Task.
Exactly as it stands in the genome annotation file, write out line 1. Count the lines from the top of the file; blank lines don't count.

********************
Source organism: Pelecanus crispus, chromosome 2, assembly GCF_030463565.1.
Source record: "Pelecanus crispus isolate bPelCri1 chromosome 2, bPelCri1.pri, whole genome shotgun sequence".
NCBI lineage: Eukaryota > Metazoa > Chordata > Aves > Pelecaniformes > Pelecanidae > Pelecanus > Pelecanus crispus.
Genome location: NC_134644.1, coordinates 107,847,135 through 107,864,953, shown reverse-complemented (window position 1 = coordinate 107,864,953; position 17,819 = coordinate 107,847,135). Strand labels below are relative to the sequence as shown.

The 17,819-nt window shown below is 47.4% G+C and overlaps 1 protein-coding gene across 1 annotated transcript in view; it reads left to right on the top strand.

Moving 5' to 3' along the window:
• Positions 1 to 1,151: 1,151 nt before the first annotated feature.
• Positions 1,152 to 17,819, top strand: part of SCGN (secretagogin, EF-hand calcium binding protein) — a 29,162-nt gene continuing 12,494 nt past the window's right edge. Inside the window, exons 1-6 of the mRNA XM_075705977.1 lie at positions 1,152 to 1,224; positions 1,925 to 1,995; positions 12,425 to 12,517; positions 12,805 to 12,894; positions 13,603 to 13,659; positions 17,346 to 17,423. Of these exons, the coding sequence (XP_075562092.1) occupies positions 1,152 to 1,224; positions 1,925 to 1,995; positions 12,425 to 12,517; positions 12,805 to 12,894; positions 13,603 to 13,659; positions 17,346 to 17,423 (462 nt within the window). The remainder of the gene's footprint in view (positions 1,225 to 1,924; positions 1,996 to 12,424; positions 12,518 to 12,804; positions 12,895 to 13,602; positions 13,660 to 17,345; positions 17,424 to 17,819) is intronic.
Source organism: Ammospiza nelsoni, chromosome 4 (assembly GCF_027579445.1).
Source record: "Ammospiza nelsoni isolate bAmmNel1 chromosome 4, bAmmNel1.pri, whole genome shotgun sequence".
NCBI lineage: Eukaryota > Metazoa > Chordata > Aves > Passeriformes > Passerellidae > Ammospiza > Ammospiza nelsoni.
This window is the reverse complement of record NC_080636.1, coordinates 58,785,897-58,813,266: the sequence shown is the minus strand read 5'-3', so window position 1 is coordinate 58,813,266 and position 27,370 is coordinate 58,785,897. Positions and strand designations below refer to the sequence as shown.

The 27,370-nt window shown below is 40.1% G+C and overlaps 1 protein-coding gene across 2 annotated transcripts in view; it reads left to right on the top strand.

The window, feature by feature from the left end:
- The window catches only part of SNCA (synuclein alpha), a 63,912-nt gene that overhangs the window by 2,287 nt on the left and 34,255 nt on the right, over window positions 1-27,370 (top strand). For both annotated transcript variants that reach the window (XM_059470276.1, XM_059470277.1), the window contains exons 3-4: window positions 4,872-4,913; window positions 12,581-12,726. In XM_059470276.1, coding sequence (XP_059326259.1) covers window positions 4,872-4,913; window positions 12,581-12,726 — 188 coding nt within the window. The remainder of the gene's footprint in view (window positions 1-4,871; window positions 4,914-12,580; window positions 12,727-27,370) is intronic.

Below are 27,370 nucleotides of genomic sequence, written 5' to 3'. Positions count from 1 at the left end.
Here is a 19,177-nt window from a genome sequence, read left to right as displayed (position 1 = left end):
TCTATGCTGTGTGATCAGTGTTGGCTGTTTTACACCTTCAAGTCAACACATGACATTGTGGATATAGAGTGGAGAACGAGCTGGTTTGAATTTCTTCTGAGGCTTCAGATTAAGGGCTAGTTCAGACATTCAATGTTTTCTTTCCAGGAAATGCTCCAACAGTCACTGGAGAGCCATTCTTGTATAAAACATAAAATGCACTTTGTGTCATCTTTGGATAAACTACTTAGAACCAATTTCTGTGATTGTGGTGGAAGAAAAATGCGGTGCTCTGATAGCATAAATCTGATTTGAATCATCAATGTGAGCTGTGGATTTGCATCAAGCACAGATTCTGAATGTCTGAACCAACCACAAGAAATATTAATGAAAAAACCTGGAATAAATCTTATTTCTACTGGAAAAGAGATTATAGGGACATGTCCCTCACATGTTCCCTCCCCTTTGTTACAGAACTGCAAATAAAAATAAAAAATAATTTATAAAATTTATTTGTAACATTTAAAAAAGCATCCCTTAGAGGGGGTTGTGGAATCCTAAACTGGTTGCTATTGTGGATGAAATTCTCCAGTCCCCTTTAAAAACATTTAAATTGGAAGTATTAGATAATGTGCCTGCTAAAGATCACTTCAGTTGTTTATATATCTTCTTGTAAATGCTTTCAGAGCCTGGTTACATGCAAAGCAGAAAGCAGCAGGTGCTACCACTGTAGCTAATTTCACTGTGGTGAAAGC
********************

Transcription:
Source organism: Pelecanus crispus, chromosome 2, assembly GCF_030463565.1.